Thompson, White & Associates Executive Vice President Margaret Thompson, who testified on behalf of the
Assisted Living Federation of America, said that the industry backs state regulation of assisted living facilities that does not "restrict seniors' choices." She said, "The industry is very supportive of helping the states help us," but said it opposes "uniform" federal rules, which could restrict choices for seniors. However, Breaux said that the federal government, which provides funding to assisted living facilities in 38 states through Medicaid waivers, should have oversight of the industry. "Wouldn't it be better to have a national standard with enforcement at the local level?" he asked, adding, "I am particularly disturbed that [the federal government] could [provide funding to] a facility where there are no [uniform] standards." Clinton also said that she favored a national standard for assisted living facilities that "sets a framework" for quality of care and consumer protection, adding that most facilities, hoping "to be separated out from those few bad apples," would "welcome that." According to Thompson, however, enforcement of existing state rules, not "implementing another set of regulations," would improve the quality of care in assisted living facilities.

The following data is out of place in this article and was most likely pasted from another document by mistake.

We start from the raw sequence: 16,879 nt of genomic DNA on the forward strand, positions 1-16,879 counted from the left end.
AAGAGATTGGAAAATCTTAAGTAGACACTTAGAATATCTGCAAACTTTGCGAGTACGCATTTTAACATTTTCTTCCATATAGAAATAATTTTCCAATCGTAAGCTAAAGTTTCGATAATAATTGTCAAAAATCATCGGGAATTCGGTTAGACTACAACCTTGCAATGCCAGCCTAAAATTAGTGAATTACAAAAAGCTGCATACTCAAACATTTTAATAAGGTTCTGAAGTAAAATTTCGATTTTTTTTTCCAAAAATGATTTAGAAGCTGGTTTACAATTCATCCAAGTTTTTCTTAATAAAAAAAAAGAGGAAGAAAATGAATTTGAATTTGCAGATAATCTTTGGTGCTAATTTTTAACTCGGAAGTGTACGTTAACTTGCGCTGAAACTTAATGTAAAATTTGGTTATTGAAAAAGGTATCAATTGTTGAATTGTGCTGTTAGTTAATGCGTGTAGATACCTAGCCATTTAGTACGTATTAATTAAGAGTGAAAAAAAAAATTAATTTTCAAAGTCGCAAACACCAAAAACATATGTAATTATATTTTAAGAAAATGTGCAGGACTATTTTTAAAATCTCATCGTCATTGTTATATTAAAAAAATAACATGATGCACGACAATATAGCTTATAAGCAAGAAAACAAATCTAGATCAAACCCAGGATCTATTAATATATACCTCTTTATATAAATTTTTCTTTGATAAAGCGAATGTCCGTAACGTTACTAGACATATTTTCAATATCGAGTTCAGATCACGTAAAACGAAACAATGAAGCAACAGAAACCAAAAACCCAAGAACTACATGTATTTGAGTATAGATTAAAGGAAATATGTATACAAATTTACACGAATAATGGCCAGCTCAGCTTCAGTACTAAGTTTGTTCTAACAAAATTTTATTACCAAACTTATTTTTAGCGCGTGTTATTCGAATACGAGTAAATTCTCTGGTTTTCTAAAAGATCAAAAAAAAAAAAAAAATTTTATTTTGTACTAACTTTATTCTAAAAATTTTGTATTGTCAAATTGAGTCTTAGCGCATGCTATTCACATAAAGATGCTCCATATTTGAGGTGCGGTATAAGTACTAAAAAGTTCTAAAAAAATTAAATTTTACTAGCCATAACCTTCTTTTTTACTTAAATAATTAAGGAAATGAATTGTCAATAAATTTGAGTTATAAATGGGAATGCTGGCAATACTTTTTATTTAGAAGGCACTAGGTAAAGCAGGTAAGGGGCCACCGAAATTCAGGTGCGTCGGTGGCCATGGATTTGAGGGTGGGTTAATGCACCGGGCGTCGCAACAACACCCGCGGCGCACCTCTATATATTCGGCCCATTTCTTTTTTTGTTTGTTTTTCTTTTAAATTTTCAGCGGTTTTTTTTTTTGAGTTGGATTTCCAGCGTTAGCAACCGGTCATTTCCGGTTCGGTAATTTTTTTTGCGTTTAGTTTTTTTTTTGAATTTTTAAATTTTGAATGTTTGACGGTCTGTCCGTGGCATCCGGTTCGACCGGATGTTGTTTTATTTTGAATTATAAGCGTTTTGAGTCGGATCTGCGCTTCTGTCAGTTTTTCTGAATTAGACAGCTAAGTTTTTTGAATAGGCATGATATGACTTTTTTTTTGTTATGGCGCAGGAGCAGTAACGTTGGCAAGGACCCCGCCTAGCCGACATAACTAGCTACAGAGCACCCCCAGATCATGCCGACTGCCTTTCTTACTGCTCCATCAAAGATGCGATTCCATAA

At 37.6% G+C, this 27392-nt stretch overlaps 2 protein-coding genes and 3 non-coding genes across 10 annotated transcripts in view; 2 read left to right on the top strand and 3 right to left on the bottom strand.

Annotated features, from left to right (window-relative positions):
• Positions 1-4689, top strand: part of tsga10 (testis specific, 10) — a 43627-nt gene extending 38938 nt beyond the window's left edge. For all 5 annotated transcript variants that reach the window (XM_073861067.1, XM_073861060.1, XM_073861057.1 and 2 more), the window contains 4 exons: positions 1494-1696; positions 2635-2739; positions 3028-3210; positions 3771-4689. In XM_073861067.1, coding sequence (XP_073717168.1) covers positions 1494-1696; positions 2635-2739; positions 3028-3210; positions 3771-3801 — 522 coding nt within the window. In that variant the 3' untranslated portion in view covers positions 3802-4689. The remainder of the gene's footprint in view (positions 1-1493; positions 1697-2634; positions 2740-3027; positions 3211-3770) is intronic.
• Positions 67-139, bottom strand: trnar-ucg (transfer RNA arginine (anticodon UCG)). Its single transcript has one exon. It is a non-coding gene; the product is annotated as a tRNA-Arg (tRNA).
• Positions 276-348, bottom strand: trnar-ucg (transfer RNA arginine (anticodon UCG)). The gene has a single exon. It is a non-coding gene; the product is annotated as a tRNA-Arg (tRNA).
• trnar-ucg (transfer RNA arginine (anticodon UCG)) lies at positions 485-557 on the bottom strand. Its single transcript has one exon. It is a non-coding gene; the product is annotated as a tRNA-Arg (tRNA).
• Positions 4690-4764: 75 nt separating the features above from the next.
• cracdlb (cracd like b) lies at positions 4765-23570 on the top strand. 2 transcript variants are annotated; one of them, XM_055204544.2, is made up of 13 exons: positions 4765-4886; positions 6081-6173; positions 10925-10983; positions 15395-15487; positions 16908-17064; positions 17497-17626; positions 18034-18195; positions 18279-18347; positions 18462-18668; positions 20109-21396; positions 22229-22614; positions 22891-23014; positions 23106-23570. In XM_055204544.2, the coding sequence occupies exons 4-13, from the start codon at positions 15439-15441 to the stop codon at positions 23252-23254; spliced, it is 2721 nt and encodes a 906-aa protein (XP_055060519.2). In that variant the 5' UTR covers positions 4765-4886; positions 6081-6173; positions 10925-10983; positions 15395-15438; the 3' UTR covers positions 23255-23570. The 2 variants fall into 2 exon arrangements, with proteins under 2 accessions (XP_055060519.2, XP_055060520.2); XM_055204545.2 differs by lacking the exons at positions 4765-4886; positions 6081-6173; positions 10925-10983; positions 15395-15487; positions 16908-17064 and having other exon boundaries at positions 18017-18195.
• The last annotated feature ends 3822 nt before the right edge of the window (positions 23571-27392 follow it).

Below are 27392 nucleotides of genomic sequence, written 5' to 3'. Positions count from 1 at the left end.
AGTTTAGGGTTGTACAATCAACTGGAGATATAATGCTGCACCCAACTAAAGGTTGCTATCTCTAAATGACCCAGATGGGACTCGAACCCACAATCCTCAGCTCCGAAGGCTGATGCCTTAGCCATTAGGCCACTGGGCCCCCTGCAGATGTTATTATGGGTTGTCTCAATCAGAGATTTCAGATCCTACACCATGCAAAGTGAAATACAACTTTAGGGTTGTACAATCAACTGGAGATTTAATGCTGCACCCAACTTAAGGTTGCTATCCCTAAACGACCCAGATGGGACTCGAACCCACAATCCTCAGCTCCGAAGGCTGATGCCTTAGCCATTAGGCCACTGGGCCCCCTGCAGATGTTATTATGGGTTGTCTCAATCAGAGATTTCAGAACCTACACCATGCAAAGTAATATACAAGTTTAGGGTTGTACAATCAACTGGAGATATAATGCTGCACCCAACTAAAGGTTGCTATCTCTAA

The committee also discussed how health care worker shortages were affecting care in assisted living facilities. Wyden said that assisted living facilities nationwide face a "dire shortage" of "qualified" employees, and Clinton said that the shortage has reached an "acute stage of crisis." Citing a recent study of more than 300 assisted living facilities, Love said that 25% of those surveyed had only one caregiver per every 20 residents between 3 p.m. and 11 p.m., and one for every 34 at night. To address the problem, Wyden suggested that the industry and governments should offer college scholarships to low-income high school students to attract them to the "aging field." Testifying before the committee, Bill Southerland, managing partner of Bill Southerland's Residential Care Homes in Eagle, Idaho, said, "We need to put a great deal of importance on these positions. They need to be like electrical engineers." He added, "Anything that can be done to make these positions more appealing ... has to be done." Noting that the industry must turn positions into "value position[s]," Thompson added, "We must ... create a culture where service to [seniors] is a value." Still, Southerland said that the federal government should provide funding for assisted living facilities to allow them to boost salaries for employees. "They need more reimbursements. They need more dollars per hour," he said. However, Wyden called higher reimbursement rates only a "short term solution" that would not "really develop the care of people" (Kotzman, California Healthline, 4/26).This is part of the California Healthline Daily Edition, a summary of health policy coverage from major news organizations. Sign up for an email subscription.